Ben lets you use his laptop to email Beau and offers to buy you lunch. But you still have six of your ten, and use $4.00 of it on a bagel and coffee because you have to patronize the café. You have two bonus dollars left. You pick a “prompt” sentence from Casy’s hat to take home with you. It is, “If you leave a house in Malibu, the people from the hills will come down to barbeque their dogs in your fireplace.” That’s another way to survive, you guess.
You use your transfer to take the 14 back to 16th and Mission and, walking home, pass two well-worn young travelers on the street asking for food or money. Sob story, etc., and you can’t help right now. But as you walk off, you reflect you don’t expect you’ll be going anywhere that night, and turn back to give them the remaining $2 you’d reserved for carfare. Every step along the way, someone was there to help you out, and now it was your turn to pay it forward. And it wasn’t even your two dollars.
You reach home, and you’re sitting in front of your apartment building, writing with Rial’s pen and paper, until your landlord drives up. You remark on the climb upstairs that your friend helped you spend the night in a hotel rather than call him at midnight, knowing he’ll insist, next time, that you do. You resolve there will never be one, because this was a $142 lesson in absentmindedness. Home sweet home was never so sweet. First you feed the cats. Then you yank your cursed boots off and toss them across the room. And never are you happier than while watching the rerun of Project Runway you missed the night before. Beau has emailed he’ll return your bag on Sunday. You get a great night's sleep in your own bed.
Next day is your writing workshop. You consider skipping it so you can watch the last half-hour of Must Love Dogs with John Cusack. But you scrounge up sixteen laundry quarters for the four bucks to take the N Judah there and back.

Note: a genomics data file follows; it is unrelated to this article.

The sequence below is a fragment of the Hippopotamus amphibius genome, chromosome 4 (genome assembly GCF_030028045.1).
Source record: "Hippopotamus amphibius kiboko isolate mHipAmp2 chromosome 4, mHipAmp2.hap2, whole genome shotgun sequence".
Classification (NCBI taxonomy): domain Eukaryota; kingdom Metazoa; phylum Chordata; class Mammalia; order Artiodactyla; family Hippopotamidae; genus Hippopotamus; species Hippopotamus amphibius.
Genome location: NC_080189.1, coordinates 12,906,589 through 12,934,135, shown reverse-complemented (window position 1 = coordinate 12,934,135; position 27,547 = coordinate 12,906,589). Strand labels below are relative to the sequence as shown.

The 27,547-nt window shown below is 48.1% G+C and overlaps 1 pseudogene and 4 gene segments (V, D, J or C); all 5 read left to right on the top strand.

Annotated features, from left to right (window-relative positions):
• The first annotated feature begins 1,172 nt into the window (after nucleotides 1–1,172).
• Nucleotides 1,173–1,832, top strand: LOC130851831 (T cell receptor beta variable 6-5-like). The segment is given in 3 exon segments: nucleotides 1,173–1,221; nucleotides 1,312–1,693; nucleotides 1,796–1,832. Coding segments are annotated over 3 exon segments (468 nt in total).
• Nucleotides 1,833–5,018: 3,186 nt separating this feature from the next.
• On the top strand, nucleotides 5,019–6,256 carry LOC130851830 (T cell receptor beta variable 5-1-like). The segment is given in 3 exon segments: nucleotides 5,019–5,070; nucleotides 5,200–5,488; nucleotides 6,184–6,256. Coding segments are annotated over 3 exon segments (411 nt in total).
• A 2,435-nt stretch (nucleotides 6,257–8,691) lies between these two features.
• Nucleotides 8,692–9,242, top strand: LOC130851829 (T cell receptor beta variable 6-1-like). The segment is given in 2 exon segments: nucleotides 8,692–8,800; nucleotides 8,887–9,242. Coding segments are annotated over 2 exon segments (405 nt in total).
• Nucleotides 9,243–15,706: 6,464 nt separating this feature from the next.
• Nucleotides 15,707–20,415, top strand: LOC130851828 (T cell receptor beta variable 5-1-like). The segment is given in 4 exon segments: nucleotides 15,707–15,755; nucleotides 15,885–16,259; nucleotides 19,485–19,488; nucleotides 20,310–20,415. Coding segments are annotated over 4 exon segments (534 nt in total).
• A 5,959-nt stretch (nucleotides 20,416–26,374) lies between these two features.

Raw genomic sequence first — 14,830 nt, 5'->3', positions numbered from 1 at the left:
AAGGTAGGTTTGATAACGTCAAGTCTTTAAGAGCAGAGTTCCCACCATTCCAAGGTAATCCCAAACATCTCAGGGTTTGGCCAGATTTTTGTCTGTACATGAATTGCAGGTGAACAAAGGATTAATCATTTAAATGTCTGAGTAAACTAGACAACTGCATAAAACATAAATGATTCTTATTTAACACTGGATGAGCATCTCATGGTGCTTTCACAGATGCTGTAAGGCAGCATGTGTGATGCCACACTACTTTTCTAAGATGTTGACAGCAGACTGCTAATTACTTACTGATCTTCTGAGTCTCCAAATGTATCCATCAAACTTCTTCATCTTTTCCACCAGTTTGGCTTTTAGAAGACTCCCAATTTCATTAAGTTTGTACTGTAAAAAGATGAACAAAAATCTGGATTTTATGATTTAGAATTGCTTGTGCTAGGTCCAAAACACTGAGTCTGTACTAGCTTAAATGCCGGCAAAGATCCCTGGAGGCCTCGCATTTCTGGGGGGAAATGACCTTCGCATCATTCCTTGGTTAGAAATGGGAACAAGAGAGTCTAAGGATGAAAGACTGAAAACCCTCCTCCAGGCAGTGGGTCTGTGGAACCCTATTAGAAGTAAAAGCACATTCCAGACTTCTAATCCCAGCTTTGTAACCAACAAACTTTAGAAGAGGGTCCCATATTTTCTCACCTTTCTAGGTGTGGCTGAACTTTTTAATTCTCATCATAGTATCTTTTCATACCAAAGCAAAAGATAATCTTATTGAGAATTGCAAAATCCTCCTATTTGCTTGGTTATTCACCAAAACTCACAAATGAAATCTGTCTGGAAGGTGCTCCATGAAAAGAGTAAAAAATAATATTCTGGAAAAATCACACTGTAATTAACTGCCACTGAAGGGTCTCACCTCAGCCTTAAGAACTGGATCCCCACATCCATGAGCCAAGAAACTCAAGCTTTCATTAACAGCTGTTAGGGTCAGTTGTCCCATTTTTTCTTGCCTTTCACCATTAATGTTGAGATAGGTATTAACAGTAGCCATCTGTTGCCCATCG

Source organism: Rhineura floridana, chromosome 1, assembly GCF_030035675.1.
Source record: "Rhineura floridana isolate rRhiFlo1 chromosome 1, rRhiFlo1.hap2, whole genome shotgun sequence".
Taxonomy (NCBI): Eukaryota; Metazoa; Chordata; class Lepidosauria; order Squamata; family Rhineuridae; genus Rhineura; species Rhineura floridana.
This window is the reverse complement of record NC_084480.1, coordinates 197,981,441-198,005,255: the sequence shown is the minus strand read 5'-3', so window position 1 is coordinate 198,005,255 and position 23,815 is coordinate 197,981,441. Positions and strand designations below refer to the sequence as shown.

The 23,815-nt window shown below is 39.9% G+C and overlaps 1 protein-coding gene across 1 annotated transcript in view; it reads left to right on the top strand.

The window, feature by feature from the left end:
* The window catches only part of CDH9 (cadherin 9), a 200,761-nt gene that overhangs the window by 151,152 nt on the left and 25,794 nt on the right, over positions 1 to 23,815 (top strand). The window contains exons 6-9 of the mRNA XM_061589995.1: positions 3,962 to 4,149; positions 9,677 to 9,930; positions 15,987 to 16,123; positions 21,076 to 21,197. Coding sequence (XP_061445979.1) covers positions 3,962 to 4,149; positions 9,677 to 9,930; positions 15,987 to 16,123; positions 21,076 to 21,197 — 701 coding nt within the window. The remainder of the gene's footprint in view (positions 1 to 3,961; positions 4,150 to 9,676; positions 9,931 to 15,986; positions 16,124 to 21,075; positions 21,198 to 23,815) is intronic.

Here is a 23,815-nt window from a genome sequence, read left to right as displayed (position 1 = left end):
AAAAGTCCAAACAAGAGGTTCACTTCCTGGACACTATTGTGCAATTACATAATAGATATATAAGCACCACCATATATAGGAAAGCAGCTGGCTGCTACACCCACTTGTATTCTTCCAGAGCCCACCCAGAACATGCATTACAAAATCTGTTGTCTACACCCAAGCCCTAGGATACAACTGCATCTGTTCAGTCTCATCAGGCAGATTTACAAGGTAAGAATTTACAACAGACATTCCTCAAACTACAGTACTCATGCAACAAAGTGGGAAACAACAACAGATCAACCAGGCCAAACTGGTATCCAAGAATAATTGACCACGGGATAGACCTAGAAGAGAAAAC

You arrive an hour early, and it’s too cold to walk along the beach. You count the handful of loose change you find at the bottom of your book bag and wow, you can just afford a cup of ginger peach tea for $1.43 at the Java Beach Café at Judah and La Playa. In line, you drop a dime at a gentleman’s feet. His shoe is in the way. “Excuse me,” you say, stooping, feeling stupid, but you need the dime. You’re embarrassed to drop the remaining seven cents in the tip jar, but it’s all you can do. You love the Java Beach. It feels like a different San Francisco, a corner window on the Pacific Ocean culture of the Sunset. Heavy sweaters mix with long shorts and flip flops.
You walk against the wind on the Great Highway, sipping your tea, to Cary’s house. And now here you are, and the assignment is: arrival, trouble and resolution. You write:
It’s 11:30 p.m. You’re standing in front of your apartment house.